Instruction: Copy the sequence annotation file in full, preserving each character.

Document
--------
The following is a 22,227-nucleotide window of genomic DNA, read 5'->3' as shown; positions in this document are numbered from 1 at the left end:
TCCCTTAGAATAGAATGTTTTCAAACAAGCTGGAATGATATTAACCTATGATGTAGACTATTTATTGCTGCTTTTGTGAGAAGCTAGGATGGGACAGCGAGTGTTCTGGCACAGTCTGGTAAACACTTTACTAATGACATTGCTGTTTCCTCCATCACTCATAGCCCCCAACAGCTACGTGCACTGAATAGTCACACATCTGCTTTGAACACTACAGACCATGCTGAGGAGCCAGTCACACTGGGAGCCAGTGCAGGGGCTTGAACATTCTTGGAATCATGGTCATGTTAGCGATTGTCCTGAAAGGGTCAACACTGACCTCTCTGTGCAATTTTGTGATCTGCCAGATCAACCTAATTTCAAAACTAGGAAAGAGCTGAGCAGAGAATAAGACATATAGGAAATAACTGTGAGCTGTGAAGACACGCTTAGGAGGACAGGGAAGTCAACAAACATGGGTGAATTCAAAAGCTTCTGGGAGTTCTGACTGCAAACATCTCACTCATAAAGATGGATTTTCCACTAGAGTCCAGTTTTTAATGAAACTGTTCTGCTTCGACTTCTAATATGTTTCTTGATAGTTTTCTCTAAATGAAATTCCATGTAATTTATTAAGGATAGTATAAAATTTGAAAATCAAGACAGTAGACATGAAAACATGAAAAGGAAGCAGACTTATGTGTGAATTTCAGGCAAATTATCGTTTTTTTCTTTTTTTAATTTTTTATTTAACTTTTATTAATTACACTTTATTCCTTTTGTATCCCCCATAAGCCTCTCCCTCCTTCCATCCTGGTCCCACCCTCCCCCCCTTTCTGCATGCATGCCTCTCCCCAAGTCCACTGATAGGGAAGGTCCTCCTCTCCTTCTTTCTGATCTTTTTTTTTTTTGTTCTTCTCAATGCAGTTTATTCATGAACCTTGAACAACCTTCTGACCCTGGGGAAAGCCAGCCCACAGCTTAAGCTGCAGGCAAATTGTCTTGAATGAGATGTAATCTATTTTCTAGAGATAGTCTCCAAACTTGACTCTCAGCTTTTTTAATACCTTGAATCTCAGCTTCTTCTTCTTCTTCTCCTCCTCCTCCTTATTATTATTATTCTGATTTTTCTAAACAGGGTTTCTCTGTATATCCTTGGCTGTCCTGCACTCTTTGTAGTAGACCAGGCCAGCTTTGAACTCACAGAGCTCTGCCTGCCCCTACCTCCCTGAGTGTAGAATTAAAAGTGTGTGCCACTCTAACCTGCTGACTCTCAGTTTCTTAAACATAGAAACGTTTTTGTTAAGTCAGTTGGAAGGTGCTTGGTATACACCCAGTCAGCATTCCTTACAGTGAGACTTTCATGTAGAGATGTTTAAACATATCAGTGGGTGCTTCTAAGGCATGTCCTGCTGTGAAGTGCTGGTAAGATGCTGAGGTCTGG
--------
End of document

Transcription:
The following is a 22,227-nucleotide window of genomic DNA, read 5'->3' as shown; positions in this document are numbered from 1 at the left end:
TCCCTTAGAATAGAATGTTTTCAAACAAGCTGGAATGATATTAACCTATGATGTAGACTATTTATTGCTGCTTTTGTGAGAAGCTAGGATGGGACAGCGAGTGTTCTGGCACAGTCTGGTAAACACTTTACTAATGACATTGCTGTTTCCTCCATCACTCATAGCCCCCAACAGCTACGTGCACTGAATAGTCACACATCTGCTTTGAACACTACAGACCATGCTGAGGAGCCAGTCACACTGGGAGCCAGTGCAGGGGCTTGAACATTCTTGGAATCATGGTCATGTTAGCGATTGTCCTGAAAGGGTCAACACTGACCTCTCTGTGCAATTTTGTGATCTGCCAGATCAACCTAATTTCAAAACTAGGAAAGAGCTGAGCAGAGAATAAGACATATAGGAAATAACTGTGAGCTGTGAAGACACGCTTAGGAGGACAGGGAAGTCAACAAACATGGGTGAATTCAAAAGCTTCTGGGAGTTCTGACTGCAAACATCTCACTCATAAAGATGGATTTTCCACTAGAGTCCAGTTTTTAATGAAACTGTTCTGCTTCGACTTCTAATATGTTTCTTGATAGTTTTCTCTAAATGAAATTCCATGTAATTTATTAAGGATAGTATAAAATTTGAAAATCAAGACAGTAGACATGAAAACATGAAAAGGAAGCAGACTTATGTGTGAATTTCAGGCAAATTATCGTTTTTTTCTTTTTTTAATTTTTTATTTAACTTTTATTAATTACACTTTATTCCTTTTGTATCCCCCATAAGCCTCTCCCTCCTTCCATCCTGGTCCCACCCTCCCCCCCTTTCTGCATGCATGCCTCTCCCCAAGTCCACTGATAGGGAAGGTCCTCCTCTCCTTCTTTCTGATCTTTTTTTTTTTTGTTCTTCTCAATGCAGTTTATTCATGAACCTTGAACAACCTTCTGACCCTGGGGAAAGCCAGCCCACAGCTTAAGCTGCAGGCAAATTGTCTTGAATGAGATGTAATCTATTTTCTAGAGATAGTCTCCAAACTTGACTCTCAGCTTTTTTAATACCTTGAATCTCAGCTTCTTCTTCTTCTTCTCCTCCTCCTCCTTATTATTATTATTCTGATTTTTCTAAACAGGGTTTCTCTGTATATCCTTGGCTGTCCTGCACTCTTTGTAGTAGACCAGGCCAGCTTTGAACTCACAGAGCTCTGCCTGCCCCTACCTCCCTGAGTGTAGAATTAAAAGTGTGTGCCACTCTAACCTGCTGACTCTCAGTTTCTTAAACATAGAAACGTTTTTGTTAAGTCAGTTGGAAGGTGCTTGGTATACACCCAGTCAGCATTCCTTACAGTGAGACTTTCATGTAGAGATGTTTAAACATATCAGTGGGTGCTTCTAAGGCATGTCCTGCTGTGAAGTGCTGGTAAGATGCTGAGGTCTGG